When being “too ahead” becomes a problem

In a job based on selling products and providing services, it’s always important to know the current trends. It’s like how malls put in front their most colorful and thin clothes in the summer – they understand that their market wants clothes that are appropriate for the season. It’s also like how food establishments put emphasis on their cold desserts and refreshing drinks when the heat makes people take refuge inside buildings with air conditioning – Chowking with their Halo-halo, Greenwich with their Pearl Coolers, McDonalds with their various versions of the sundae. No matter the business, knowing the market – what goods are in demand and which ones already have supply in abundance – can help save money, time and effort… and in today’s fast changing world, the latest information on the market should always be on hand.

Being on top of the changing trends requires access to the fastest channels of information, which, considering today’s standards, are mobile and online communications.  While it is true that many Filipinos would rather look to the more traditional channels of print and radio for business information, it cannot be denied that in terms of speed, mobile and online channels trump the two. In today’s competitive world, it’s the advantage speed gives that can decide a good pay day or months with financial worries over your head. That is why the innovative mind of one Edgar Herbosa found it necessary to integrate the two fastest social media into one of the oldest and most important sectors of the Philippine economy – agriculture.

The B2B Price Now Project

The project has two major goals: to provide Small and Medium Enterprises (SMEs) a comprehensive and up-to-date compilation of product prices in the market; and to enable SMEs – including small time farmers and fishermen – to properly use the said system. It sounds like a pretty straightforward project – trying to provide a service not unlike a stock market watch for agriculture-based businesses. But what sets this project apart is the choice of channels utilized: the internet and SMS.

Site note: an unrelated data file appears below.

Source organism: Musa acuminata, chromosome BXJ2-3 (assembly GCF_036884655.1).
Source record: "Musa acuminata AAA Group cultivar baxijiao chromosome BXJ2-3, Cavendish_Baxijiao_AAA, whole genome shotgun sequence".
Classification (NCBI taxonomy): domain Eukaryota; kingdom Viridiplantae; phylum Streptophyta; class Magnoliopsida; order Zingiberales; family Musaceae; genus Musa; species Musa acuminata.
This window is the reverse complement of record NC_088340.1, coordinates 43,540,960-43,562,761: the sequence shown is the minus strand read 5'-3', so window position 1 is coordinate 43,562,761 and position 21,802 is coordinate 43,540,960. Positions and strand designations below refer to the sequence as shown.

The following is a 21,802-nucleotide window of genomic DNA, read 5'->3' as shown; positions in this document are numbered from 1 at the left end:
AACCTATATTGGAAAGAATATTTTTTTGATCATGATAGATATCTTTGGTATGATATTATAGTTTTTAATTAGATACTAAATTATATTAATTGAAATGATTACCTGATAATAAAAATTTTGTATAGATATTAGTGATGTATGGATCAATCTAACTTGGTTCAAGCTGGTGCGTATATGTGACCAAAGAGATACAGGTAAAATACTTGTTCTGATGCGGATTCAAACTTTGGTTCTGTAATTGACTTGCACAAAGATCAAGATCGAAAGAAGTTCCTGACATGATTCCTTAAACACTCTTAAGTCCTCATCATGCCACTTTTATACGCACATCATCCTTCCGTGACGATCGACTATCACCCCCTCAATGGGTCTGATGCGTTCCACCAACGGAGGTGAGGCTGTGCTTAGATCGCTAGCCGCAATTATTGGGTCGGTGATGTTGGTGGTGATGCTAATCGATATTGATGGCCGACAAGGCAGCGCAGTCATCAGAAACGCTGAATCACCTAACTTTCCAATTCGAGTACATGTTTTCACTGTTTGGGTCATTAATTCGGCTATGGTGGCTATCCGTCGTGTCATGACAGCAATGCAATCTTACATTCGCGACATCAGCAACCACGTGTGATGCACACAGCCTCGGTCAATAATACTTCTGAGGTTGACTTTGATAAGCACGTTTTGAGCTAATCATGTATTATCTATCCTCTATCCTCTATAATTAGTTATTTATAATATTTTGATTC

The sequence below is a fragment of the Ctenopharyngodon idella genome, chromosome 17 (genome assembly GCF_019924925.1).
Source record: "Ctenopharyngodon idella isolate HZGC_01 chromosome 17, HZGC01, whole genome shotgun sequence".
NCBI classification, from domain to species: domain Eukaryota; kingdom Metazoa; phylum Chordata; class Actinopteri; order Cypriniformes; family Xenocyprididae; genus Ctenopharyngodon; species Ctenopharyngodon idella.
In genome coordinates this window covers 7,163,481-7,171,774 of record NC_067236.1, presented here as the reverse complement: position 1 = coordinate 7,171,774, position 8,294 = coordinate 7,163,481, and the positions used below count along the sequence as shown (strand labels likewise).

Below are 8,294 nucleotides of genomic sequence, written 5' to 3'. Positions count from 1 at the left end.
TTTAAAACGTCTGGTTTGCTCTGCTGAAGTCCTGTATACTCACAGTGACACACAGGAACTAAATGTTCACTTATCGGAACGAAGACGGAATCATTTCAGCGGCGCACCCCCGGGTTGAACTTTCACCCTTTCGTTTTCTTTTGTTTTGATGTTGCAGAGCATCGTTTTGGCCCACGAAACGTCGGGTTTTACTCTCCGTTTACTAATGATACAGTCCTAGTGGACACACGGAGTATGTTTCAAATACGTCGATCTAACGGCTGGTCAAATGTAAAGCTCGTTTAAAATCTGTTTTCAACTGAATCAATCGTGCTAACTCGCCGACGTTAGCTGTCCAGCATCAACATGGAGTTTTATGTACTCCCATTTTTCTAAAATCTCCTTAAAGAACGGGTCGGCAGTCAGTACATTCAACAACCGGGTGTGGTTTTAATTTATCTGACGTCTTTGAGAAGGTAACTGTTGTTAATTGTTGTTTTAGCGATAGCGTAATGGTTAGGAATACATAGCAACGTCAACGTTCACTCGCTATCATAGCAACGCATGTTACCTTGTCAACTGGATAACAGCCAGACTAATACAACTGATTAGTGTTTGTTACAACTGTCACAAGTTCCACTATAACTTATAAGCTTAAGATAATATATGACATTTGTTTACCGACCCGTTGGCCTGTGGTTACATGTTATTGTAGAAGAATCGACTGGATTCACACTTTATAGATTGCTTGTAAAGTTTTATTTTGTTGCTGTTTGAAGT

By subscribing to SMS and internet services, SMEs are able to receive regular updates on the prices of products in the market. It even allows them to transact with retailers directly, as is the case with the online channel. With these technologies, SMEs no longer need the services of information brokers, thereby allowing them to keep the money they would have paid for the information. Imagine that: aside from fast updates, they also earn more just by subscribing to the innovative and free Herbosa technology.

(Too) Ahead of Its Time

The idea of farmers using mobile phones and computers to further their livelihood is charming and noble. It’s heartening to know that Filipinos like Herbosa still exist – Filipinos who recognize new social media as tools to better life, not control it – and more than that, as tools to better an industry in a way that no one has ever thought of. But I think that he may have been too ahead of the trend this time, considering the current limitations of internet service providers in the country. Farmers using mobile phones, I can imagine. Actually, I don’t doubt that many of them have these devices. But for these people – people who live on less than a dollar a day – I find it hard to imagine them making use of computers when they could use the money for other more urgent needs. I find it even harder to believe that they would trust some unknown website instead of a broker they’ve known for all their lives.